I was pretty sure when I took the teaching position at Walsh College while still blogging, I had found the holy grail of jobs.  I especially thought I did since one class is fully online while the other class requires me to only go in 6 times in a 10 week period.

And then I found out that one of the random Fridays that I had to go in to teach fell on the same day as Thomas’s first field trip in his new school.

I honestly thought there had to be some sort of mistake with the dates and times of the field trip.  How could I honestly miss a field trip?   To the farm?!  I started to play Tetris with my blocks of time to see if I could find a way to make it work.  Short of human cloning, I logistically could not make it.

I thought about asking my boss to switch the days we co-taught, but he had already been so cool with me leaving early on the first day of class so I could make it to Thomas’s first day of preschool that I felt I couldn’t push it. 

I finally had to admit defeat.

This was the first time I truly realized that I was officially a work-at-home-most-of-the-time mom. This spoke to me more loudly than the piles of laundry that don’t get folded or the orange juice that fails to buy itself.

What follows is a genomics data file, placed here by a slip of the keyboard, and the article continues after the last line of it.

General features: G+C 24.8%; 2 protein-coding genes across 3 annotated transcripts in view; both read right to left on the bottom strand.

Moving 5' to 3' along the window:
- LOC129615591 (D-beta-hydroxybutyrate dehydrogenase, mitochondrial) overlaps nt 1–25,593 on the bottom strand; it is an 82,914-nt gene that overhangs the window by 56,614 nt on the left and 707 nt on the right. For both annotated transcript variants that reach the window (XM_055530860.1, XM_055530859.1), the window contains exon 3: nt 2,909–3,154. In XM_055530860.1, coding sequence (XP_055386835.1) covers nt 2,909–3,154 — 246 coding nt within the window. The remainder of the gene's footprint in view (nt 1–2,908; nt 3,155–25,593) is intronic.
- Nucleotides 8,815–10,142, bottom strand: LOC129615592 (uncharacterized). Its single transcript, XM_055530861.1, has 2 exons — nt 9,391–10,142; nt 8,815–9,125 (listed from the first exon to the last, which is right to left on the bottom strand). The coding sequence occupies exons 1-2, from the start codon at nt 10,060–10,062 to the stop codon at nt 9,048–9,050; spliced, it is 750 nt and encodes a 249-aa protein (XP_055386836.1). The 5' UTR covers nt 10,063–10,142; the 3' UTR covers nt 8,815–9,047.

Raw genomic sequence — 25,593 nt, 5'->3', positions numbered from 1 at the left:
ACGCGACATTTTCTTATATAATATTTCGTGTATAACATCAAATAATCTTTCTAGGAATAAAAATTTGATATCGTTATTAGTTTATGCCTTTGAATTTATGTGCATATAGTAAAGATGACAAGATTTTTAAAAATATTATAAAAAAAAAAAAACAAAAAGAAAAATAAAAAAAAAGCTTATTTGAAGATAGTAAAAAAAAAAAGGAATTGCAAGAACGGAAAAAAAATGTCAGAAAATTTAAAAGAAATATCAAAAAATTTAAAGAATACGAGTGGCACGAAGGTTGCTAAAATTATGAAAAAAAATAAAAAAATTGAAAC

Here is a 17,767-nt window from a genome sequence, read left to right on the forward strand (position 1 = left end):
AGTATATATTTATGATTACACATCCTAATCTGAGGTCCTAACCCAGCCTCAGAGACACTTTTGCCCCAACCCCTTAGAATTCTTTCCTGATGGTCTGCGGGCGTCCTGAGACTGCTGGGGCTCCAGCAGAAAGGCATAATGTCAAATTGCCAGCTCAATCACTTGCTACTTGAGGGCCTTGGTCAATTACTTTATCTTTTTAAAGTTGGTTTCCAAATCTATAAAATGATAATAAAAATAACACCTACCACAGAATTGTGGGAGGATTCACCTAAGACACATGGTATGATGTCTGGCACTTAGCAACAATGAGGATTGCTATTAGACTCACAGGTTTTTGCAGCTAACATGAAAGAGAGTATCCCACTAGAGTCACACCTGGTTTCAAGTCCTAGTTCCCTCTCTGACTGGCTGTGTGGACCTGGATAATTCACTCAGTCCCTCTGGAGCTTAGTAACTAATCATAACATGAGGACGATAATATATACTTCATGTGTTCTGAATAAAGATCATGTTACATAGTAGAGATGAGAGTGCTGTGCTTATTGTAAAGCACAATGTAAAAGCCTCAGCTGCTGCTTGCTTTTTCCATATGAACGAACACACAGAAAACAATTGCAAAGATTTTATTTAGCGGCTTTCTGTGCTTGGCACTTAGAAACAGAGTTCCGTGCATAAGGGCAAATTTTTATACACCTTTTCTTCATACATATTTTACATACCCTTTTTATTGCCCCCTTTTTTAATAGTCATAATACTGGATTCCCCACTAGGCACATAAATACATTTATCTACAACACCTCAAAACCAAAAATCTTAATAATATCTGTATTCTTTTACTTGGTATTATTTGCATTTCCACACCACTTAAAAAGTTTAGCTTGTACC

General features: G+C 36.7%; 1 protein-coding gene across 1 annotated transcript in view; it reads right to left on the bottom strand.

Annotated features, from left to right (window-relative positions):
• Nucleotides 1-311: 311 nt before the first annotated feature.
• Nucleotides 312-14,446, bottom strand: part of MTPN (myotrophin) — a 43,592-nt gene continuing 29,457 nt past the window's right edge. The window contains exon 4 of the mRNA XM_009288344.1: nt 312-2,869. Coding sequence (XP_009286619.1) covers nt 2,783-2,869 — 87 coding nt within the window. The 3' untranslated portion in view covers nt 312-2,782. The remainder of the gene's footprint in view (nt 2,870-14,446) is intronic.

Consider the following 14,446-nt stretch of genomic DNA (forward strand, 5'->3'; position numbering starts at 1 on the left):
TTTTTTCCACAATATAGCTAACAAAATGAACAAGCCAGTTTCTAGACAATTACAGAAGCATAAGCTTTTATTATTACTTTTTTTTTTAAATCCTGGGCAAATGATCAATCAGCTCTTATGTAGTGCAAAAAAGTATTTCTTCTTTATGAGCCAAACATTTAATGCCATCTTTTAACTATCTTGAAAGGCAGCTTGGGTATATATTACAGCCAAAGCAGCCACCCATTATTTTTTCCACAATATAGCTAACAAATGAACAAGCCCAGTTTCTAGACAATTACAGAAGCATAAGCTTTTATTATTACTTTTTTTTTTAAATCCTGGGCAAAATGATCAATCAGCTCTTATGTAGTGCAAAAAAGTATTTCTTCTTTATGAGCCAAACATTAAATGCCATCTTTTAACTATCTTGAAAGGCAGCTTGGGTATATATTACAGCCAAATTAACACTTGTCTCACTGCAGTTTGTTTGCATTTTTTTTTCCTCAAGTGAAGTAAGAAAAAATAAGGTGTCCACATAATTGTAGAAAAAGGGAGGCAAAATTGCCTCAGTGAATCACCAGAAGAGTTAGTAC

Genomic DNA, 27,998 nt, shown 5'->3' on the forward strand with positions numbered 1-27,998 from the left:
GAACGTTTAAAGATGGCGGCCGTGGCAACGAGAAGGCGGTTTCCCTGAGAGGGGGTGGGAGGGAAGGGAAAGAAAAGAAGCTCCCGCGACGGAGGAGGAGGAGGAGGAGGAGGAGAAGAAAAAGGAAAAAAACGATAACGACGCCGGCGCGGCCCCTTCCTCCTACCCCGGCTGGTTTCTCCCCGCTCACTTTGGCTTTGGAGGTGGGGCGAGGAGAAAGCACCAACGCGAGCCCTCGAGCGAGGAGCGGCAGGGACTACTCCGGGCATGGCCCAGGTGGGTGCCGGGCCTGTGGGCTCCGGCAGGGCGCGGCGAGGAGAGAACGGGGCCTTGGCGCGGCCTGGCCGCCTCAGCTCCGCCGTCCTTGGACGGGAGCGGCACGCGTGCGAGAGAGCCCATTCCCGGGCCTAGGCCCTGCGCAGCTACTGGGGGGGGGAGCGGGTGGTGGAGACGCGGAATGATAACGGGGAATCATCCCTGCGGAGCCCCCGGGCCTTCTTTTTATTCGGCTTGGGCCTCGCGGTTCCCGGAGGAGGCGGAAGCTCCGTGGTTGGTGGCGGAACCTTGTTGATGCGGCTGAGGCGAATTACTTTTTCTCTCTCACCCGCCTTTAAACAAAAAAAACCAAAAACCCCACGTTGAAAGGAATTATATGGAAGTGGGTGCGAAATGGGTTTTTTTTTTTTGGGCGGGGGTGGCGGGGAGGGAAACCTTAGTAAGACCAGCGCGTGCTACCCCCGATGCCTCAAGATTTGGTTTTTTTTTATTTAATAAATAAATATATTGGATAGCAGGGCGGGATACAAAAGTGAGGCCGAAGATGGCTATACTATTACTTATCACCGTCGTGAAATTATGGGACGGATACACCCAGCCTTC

I tried to make my peace with the fact that I would be missing an event with one of the kids for the first time in the seven years I’ve been a full time stay-at-home mom.  But alas, I only was super crabby that morning and fought back tears the rest of the day.

I felt icky and sad that Harrington had taken him on a field trip.  I realize that this was maternal gatekeeping at its best.  I know in order for me to Lean In to this new venture then I am going to have to let Harrington, you know, the father of these children, be a apart of taking care of the kids.  For the record, Harrington was excited to go to his first-ever field trip, and Thomas did totally fine.

missing a field trip was the first time i realized i was a working mom erin janda rawlings mommy on the spot